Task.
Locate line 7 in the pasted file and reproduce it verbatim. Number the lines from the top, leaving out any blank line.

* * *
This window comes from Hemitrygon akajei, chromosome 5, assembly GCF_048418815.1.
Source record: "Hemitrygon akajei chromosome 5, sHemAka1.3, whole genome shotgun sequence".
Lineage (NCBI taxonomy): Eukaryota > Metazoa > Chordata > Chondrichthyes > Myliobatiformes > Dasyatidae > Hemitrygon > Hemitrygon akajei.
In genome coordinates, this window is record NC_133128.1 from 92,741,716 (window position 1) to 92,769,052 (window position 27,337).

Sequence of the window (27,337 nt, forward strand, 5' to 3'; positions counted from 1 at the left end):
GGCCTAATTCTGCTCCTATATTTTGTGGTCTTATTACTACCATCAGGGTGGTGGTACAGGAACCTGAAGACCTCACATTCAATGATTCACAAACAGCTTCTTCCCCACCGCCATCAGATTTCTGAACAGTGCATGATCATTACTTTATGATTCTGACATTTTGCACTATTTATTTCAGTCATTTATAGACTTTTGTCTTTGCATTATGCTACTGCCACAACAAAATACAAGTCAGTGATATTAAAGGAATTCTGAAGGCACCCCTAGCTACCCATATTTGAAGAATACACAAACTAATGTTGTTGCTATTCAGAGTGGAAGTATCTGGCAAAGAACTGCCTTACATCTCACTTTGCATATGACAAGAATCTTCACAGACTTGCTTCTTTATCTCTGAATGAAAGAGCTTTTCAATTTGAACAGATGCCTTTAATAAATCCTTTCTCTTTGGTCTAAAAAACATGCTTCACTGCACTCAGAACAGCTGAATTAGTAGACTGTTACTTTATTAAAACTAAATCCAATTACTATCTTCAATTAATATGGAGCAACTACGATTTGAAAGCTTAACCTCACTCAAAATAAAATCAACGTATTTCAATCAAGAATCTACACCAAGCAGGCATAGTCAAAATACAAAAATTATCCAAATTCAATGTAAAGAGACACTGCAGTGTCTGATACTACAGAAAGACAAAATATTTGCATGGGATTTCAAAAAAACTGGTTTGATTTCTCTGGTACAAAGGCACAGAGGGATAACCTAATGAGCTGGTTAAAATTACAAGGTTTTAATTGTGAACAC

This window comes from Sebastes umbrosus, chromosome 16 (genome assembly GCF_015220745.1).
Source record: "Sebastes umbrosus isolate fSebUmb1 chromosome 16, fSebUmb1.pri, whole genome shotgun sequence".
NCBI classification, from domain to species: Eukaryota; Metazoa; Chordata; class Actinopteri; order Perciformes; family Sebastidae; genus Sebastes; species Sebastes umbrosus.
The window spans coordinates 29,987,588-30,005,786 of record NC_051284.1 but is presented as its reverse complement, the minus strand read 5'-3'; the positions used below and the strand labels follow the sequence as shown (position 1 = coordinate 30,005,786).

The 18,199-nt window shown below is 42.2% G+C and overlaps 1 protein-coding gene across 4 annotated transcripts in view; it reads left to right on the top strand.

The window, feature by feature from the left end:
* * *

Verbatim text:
This window comes from Sebastes umbrosus, chromosome 16 (genome assembly GCF_015220745.1).